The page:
By Japhet Matias Perez Estrada
U.S. Immigration Customs Enforcement made a wake up call to our region in March when 115 men and women were deported from San Diego and Imperial counties in what ICE termed a successful operation to “target public safety threats.”
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Of these 115 arrests made over a three-day span, four will face federal criminal prosecution for illegally re-entering the country after prior deportation. The worst of the worst were targeted: gang members, murderers, rapists. But the highlight of the ICE report were three individuals—a middle aged gang member who had no record of violent arrest, a tax-evading Kazakhstani man, and a second middle-aged man who had re-entered the United States on 10 separate occasions.
By all accounts ICE officials were happy with the outcome of this deportation spree. And why should they not be? After all, they had rid our country of a number of criminals and deviants. Men and women who contributed nothing of substance to the community or economy.
But not all who were deported had the same track record as the three headline criminals. Two of the deportees belonged to the church I have attended all my life, and I have known both men for over a decade.
My mother broke the news to me during one of our weekly calls. Two weeks later she informed me that another one of our church members had also been deported. The members of the community that ICE is targeting and deporting do not match the threatening descriptions that they publicize. In both of these instances, ICE has torn families apart and taken away the breadwinner. One could argue that by removing kids’ fathers from their lives, ICE has inadvertently set the stage for future public safety threats as some studies have shown that criminality can be linked to the absence of fathers in children’s lives.
The whereabouts of one of our church members is known. He is staying at a family member’s home in Tijuana. That’s more than can be said for the other church member, who has not been able to communicate with his family. This situation is understandably stressful for both the immediate family and our entire church congregation. As a community we have banded together and aided each family during their time of need, but there’s only so much we, as a church, can do.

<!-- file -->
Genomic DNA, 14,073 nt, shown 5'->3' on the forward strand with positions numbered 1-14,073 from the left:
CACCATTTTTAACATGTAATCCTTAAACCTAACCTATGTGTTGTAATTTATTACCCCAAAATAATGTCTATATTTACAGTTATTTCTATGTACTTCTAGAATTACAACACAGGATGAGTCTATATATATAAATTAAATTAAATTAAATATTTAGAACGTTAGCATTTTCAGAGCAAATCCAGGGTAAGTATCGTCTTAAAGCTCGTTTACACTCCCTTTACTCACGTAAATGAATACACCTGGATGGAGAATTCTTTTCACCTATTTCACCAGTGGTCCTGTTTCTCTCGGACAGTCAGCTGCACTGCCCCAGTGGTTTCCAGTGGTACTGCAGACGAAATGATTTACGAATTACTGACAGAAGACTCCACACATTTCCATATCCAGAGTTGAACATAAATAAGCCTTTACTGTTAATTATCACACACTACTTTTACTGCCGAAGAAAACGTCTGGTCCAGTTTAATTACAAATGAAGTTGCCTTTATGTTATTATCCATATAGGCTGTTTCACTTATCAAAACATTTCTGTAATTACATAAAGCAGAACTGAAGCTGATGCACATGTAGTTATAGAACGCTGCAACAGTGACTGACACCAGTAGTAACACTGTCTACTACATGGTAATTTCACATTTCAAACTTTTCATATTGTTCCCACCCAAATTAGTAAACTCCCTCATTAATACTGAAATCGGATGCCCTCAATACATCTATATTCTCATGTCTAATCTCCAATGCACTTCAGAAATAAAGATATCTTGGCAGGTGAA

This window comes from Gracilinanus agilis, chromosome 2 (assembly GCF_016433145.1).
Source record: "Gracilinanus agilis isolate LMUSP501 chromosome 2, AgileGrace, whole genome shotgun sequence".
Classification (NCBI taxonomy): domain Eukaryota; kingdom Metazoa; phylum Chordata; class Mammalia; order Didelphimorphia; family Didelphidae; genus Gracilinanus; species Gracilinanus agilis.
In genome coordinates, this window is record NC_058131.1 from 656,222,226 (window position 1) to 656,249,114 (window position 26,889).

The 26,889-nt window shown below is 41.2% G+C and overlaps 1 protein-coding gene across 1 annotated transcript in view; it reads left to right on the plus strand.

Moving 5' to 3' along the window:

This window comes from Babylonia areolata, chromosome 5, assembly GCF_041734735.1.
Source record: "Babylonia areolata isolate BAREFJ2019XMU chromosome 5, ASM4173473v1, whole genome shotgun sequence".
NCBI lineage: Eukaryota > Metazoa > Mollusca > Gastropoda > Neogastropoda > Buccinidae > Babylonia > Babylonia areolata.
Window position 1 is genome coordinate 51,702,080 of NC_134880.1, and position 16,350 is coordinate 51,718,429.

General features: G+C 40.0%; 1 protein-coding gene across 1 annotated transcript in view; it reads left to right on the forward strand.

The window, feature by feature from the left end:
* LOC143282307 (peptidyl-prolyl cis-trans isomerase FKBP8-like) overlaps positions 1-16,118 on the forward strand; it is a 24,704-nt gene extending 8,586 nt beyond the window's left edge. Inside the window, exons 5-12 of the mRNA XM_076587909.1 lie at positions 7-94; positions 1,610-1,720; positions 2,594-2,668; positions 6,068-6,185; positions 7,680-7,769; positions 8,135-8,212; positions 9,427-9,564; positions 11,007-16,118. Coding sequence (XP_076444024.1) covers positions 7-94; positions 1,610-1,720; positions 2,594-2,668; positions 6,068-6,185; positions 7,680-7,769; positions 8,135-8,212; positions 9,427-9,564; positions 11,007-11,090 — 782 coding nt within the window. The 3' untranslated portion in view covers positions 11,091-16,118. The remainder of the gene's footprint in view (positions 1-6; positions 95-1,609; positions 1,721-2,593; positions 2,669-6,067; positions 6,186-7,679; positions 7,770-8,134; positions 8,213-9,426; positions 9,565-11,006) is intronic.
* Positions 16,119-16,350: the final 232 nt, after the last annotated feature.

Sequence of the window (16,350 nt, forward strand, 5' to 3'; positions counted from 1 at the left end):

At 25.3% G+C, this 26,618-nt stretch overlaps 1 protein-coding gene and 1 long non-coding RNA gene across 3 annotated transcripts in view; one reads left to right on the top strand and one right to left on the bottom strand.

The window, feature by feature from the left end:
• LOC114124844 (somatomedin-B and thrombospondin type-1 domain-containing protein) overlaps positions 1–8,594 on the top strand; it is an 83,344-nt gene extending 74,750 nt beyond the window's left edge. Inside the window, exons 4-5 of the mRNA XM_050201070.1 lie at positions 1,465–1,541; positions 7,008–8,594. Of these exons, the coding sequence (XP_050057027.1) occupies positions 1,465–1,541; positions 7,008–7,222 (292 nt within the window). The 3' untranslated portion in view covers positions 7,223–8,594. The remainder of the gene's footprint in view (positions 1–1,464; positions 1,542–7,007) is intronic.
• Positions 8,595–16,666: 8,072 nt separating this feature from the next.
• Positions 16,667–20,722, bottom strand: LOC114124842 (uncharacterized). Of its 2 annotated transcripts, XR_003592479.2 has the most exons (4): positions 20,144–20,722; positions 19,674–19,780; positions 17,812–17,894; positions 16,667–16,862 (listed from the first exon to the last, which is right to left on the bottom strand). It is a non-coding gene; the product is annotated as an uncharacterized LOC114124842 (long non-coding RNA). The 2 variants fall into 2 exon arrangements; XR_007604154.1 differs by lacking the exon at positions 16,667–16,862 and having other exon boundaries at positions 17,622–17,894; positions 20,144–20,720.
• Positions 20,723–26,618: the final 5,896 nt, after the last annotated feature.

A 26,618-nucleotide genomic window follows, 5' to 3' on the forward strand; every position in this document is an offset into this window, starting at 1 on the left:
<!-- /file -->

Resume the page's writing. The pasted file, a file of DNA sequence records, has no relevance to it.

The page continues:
Our church members are not the only decent people who have been targeted for deportation. Numerous accounts in other states have surfaced in the last several months since the deportations increased. Among the more heinous instances are accounts of officers ripping parents from their kids en route to school.
In addition, since 2012 over 1,400 American citizens have been unlawfully detained by ICE—some for weeks at a time. These examples, again, illustrate the inconsistency of “selectively targeted” operations, and in part demonstrate stereotyping American citizens of Hispanic descent as undocumented immigrants.
While some dangerous criminals have been deported, these operations have created pockets of disrupted families in the Latino community. Hopefully the children separated from their parents by ICE won’t turn into the latent criminals their undeserving parents were portrayed as.
Japhet Matias Perez Estrada is an undergraduate studying sociology at Columbia University in New York. He is a San Diego native, first generation American citizen and the first in his family to attend college.
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